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Ann Winterton (Congleton) (Con): The issue of Gypsies and Travellers and their need for accommodation is highly topical, and I am grateful to the House for the opportunity to raise the matter on the Floor of the House and to seek some much-needed clarification from the Government. There are two matters that concern Congleton borough council: first, demand for additional caravan sites for Gypsies in terms of their location and size; and, secondly, the stationing of caravans belonging to Gypsies and Travellers within the curtilages of the residential properties that they have purchased. At the moment, the second issue appears to be located only in one part of the boroughMiddlewich.
Middlewich has approximately 30 houses owned by Gypsy families with multiple caravans compacted in their garden areas. The adopted Congleton borough local plan contains policies that relate to Gypsy caravan sites, and there are a number of criteria against which planning applications will be judged. A number of permissions have been granted for small sites, but recently there have been incidences of illegal encampments, notably at Cranage. The latter would provide enough material for another debate, but I want to focus this evening on the second issue that appears to be peculiar to Middlewich, which historically has had a number of Gypsies among its population.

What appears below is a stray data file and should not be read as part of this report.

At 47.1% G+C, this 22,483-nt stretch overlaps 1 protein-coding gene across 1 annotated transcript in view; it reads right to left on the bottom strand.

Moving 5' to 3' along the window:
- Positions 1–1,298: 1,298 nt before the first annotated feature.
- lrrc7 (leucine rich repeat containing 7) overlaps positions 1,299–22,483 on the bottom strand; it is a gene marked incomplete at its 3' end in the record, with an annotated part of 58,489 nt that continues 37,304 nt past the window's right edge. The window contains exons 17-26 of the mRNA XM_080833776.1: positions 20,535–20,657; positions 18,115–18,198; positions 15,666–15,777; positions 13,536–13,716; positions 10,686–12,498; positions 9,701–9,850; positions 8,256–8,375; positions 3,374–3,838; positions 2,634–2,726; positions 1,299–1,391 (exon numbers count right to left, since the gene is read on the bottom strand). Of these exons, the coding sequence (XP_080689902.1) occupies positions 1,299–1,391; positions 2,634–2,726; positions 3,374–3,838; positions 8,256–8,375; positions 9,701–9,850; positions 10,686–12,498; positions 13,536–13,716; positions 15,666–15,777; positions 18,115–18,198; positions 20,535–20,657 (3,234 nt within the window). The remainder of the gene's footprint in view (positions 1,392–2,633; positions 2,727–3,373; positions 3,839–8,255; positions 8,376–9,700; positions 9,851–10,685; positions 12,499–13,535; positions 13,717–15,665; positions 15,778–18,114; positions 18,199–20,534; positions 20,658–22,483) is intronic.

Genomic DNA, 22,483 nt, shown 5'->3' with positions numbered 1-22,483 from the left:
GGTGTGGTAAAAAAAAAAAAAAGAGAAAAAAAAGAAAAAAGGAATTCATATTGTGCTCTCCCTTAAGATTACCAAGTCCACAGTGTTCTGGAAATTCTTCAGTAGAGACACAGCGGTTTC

An increasing number of Middlewich residents have raised concerns about various domestic operations and activities undertaken by Gypsy families more recently settled in the town. Specifically, residents query whether those families are in breach of planning legislation by hard surfacing the whole or a major part of their gardens; by installing elaborate decorative railings; by keeping and using one or more caravans in their gardens; and by installing shower and lavatory blocks and electricity points in the gardens to facilitate living in the caravans.
For the past two years, the CW10 residents action group has been trying to establish why our local authority allows mini-caravan sites in the cartilage of dwelling houses without the need for planning permission, licence conditions such as those for health and safety, or enforcement, which are the normal requirement for any land where the intensification of use has occurredthat is, where a material change of use has taken place.